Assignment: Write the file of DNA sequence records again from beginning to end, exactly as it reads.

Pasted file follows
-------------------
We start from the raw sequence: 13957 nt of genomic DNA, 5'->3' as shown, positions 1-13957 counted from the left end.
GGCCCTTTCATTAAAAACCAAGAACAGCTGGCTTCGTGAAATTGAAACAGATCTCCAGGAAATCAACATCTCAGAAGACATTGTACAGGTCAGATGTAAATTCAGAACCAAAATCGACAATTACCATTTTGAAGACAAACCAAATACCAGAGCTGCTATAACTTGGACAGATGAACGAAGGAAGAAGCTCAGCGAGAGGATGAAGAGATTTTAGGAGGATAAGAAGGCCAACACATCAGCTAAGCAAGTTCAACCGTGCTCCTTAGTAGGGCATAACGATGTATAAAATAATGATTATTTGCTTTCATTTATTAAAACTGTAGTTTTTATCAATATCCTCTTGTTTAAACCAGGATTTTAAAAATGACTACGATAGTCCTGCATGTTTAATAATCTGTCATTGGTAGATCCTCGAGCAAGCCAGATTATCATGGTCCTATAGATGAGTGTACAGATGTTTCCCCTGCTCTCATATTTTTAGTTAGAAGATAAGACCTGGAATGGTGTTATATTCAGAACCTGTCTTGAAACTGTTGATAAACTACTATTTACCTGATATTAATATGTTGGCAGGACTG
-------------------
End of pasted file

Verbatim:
We start from the raw sequence: 13957 nt of genomic DNA, 5'->3' as shown, positions 1-13957 counted from the left end.
GGCCCTTTCATTAAAAACCAAGAACAGCTGGCTTCGTGAAATTGAAACAGATCTCCAGGAAATCAACATCTCAGAAGACATTGTACAGGTCAGATGTAAATTCAGAACCAAAATCGACAATTACCATTTTGAAGACAAACCAAATACCAGAGCTGCTATAACTTGGACAGATGAACGAAGGAAGAAGCTCAGCGAGAGGATGAAGAGATTTTAGGAGGATAAGAAGGCCAACACATCAGCTAAGCAAGTTCAACCGTGCTCCTTAGTAGGGCATAACGATGTATAAAATAATGATTATTTGCTTTCATTTATTAAAACTGTAGTTTTTATCAATATCCTCTTGTTTAAACCAGGATTTTAAAAATGACTACGATAGTCCTGCATGTTTAATAATCTGTCATTGGTAGATCCTCGAGCAAGCCAGATTATCATGGTCCTATAGATGAGTGTACAGATGTTTCCCCTGCTCTCATATTTTTAGTTAGAAGATAAGACCTGGAATGGTGTTATATTCAGAACCTGTCTTGAAACTGTTGATAAACTACTATTTACCTGATATTAATATGTTGGCAGGACTG